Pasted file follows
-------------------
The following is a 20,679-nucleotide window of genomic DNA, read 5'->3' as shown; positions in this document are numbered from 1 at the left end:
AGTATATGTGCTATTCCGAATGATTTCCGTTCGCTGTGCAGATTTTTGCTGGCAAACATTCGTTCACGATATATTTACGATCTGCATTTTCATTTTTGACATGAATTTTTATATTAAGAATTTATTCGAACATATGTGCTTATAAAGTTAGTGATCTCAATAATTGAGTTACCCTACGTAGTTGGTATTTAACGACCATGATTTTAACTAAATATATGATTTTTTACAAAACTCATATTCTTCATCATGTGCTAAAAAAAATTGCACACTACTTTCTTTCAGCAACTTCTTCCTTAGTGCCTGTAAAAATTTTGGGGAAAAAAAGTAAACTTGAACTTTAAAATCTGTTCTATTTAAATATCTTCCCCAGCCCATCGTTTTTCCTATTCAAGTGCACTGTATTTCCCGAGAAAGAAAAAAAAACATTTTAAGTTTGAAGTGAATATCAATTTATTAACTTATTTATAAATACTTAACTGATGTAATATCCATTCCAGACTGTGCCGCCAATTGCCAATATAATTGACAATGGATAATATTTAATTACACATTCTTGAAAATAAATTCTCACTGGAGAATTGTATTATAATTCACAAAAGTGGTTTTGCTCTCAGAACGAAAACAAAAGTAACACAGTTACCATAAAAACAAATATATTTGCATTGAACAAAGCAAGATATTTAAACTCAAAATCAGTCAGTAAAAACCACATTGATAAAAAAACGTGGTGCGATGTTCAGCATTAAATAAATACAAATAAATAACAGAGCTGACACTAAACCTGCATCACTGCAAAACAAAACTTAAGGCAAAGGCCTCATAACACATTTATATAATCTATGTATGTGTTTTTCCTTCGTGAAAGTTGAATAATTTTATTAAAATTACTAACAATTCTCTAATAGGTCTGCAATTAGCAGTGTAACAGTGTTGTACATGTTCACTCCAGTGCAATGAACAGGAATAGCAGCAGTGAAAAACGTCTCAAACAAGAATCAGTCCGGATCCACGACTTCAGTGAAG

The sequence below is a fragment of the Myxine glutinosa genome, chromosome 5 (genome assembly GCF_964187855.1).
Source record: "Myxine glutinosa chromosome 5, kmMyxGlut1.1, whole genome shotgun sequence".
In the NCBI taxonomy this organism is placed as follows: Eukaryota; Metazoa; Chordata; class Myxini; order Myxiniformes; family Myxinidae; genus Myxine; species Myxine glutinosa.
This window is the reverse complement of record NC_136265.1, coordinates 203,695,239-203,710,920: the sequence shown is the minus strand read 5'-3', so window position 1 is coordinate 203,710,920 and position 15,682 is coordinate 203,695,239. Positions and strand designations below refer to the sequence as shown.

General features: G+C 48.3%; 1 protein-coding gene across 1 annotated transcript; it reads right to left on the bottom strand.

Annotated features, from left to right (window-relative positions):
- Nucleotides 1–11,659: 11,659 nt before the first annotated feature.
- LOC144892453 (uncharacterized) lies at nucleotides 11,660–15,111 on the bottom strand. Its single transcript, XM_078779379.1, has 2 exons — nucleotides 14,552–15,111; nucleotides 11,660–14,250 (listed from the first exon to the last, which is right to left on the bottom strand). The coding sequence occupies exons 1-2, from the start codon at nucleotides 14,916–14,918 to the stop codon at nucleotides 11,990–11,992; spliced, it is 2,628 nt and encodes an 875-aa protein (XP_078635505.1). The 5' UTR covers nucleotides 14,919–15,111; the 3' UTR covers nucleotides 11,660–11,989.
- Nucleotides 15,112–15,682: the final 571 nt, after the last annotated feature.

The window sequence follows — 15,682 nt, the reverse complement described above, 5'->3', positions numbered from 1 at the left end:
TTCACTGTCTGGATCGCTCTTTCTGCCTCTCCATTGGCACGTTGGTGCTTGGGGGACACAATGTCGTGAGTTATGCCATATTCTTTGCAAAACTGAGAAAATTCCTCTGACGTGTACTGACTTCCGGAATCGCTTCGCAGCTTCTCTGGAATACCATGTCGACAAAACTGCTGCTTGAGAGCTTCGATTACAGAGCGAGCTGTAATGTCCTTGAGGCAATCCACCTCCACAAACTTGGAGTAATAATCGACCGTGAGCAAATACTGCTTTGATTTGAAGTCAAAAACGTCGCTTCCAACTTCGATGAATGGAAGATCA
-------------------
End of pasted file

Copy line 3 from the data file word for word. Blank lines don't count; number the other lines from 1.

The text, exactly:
The sequence below is a fragment of the Myxine glutinosa genome, chromosome 5 (genome assembly GCF_964187855.1).